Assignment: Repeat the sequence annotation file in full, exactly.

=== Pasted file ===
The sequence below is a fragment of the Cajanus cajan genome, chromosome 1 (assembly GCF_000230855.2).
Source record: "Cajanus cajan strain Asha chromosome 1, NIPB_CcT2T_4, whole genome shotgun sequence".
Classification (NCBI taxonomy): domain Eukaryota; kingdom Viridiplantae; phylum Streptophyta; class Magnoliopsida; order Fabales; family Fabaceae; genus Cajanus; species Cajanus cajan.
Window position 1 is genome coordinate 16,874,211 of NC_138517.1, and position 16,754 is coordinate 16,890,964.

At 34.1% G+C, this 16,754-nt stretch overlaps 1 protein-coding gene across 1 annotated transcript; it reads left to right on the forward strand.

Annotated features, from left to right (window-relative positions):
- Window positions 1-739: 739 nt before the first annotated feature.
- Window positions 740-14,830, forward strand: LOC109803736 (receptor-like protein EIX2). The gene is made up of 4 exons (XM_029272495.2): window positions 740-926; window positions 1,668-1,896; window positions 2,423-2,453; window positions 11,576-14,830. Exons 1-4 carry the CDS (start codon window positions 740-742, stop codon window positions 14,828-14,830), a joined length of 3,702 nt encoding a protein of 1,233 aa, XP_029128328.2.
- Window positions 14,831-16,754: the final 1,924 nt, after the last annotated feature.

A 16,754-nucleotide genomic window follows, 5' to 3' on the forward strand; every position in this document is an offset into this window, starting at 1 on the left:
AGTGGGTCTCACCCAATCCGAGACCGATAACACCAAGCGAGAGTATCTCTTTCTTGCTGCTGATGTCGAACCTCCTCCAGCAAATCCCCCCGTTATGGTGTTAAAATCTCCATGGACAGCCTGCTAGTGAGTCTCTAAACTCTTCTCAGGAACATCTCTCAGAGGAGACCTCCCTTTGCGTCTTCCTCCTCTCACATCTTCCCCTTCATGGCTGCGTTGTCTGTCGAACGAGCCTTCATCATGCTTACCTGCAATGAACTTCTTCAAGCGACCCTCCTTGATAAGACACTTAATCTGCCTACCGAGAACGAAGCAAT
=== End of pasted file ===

The sequence below is a fragment of the Cajanus cajan genome, chromosome 1 (assembly GCF_000230855.2).
Source record: "Cajanus cajan strain Asha chromosome 1, NIPB_CcT2T_4, whole genome shotgun sequence".
Classification (NCBI taxonomy): domain Eukaryota; kingdom Viridiplantae; phylum Streptophyta; class Magnoliopsida; order Fabales; family Fabaceae; genus Cajanus; species Cajanus cajan.
Window position 1 is genome coordinate 16,874,211 of NC_138517.1, and position 16,754 is coordinate 16,890,964.

At 34.1% G+C, this 16,754-nt stretch overlaps 1 protein-coding gene across 1 annotated transcript; it reads left to right on the forward strand.

Annotated features, from left to right (window-relative positions):
- Window positions 1-739: 739 nt before the first annotated feature.
- Window positions 740-14,830, forward strand: LOC109803736 (receptor-like protein EIX2). The gene is made up of 4 exons (XM_029272495.2): window positions 740-926; window positions 1,668-1,896; window positions 2,423-2,453; window positions 11,576-14,830. Exons 1-4 carry the CDS (start codon window positions 740-742, stop codon window positions 14,828-14,830), a joined length of 3,702 nt encoding a protein of 1,233 aa, XP_029128328.2.
- Window positions 14,831-16,754: the final 1,924 nt, after the last annotated feature.

A 16,754-nucleotide genomic window follows, 5' to 3' on the forward strand; every position in this document is an offset into this window, starting at 1 on the left:
AGTGGGTCTCACCCAATCCGAGACCGATAACACCAAGCGAGAGTATCTCTTTCTTGCTGCTGATGTCGAACCTCCTCCAGCAAATCCCCCCGTTATGGTGTTAAAATCTCCATGGACAGCCTGCTAGTGAGTCTCTAAACTCTTCTCAGGAACATCTCTCAGAGGAGACCTCCCTTTGCGTCTTCCTCCTCTCACATCTTCCCCTTCATGGCTGCGTTGTCTGTCGAACGAGCCTTCATCATGCTTACCTGCAATGAACTTCTTCAAGCGACCCTCCTTGATAAGACACTTAATCTGCCTACCGAGAACGAAGCAAT